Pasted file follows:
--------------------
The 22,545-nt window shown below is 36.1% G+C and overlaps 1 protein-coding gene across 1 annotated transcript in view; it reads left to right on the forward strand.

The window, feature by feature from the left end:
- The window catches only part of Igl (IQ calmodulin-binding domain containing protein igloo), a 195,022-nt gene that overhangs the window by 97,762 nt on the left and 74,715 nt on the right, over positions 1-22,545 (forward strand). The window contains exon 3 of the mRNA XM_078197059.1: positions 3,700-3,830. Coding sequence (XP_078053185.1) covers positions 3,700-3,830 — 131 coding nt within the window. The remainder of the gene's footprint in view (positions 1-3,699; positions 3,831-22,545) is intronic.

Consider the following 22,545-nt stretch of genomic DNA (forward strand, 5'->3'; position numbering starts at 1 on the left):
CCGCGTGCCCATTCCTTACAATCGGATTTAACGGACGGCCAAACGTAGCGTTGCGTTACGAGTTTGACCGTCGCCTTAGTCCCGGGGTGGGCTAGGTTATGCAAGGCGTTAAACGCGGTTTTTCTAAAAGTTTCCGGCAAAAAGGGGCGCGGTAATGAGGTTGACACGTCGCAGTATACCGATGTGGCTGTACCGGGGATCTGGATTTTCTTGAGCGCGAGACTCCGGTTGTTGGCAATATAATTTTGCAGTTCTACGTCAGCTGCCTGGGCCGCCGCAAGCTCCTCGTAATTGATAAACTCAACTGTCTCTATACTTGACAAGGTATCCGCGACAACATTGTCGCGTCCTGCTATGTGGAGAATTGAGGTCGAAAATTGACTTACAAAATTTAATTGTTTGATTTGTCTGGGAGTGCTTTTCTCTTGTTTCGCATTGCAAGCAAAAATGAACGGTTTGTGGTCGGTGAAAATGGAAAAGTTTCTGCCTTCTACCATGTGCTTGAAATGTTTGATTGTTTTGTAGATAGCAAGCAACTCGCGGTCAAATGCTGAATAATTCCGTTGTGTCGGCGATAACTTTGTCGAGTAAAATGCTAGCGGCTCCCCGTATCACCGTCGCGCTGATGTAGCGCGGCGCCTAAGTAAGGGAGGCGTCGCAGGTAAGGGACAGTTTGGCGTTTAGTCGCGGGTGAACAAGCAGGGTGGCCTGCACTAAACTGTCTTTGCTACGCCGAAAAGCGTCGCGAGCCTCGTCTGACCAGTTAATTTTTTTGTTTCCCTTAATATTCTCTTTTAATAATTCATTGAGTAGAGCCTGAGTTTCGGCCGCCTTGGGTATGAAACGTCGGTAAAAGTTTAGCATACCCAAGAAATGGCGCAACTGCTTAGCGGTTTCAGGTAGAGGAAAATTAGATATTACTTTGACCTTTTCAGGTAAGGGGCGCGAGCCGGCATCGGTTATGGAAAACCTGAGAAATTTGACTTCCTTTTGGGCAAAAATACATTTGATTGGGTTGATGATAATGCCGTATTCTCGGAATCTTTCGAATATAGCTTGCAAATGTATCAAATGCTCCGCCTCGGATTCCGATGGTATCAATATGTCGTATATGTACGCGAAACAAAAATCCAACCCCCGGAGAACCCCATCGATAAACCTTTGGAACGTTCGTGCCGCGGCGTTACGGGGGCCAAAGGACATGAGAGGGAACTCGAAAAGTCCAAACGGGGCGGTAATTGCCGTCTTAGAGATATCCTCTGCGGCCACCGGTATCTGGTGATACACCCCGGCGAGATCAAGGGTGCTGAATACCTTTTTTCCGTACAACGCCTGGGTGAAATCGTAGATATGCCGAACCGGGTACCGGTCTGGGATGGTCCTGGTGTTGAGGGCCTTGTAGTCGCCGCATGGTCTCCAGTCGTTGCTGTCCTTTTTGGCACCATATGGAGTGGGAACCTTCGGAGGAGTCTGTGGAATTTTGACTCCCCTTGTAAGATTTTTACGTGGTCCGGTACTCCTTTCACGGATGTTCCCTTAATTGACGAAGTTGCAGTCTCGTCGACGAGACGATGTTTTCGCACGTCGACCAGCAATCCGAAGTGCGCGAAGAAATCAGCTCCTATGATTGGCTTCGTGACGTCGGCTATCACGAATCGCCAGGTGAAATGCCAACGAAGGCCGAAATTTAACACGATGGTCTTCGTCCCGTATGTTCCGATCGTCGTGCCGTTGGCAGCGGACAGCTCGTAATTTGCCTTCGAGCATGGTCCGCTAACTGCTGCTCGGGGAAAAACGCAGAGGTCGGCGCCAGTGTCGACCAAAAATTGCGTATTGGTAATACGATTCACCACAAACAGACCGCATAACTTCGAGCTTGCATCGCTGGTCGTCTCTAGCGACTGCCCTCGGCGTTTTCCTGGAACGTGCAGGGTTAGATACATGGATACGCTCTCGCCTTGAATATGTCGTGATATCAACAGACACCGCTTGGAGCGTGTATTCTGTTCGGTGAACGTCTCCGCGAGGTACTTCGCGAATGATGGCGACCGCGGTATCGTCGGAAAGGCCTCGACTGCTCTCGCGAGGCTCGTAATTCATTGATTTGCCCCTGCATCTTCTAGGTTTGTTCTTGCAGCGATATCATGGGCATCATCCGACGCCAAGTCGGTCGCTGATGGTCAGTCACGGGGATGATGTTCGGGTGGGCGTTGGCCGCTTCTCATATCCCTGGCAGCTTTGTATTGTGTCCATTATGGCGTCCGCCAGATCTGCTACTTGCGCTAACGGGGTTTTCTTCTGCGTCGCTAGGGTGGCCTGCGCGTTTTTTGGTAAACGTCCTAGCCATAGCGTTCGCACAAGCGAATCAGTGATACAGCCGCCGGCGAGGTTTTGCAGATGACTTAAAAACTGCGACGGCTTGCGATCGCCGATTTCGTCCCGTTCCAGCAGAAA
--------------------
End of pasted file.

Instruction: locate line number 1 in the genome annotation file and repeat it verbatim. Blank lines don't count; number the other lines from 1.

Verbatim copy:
The 22,545-nt window shown below is 36.1% G+C and overlaps 1 protein-coding gene across 1 annotated transcript in view; it reads left to right on the forward strand.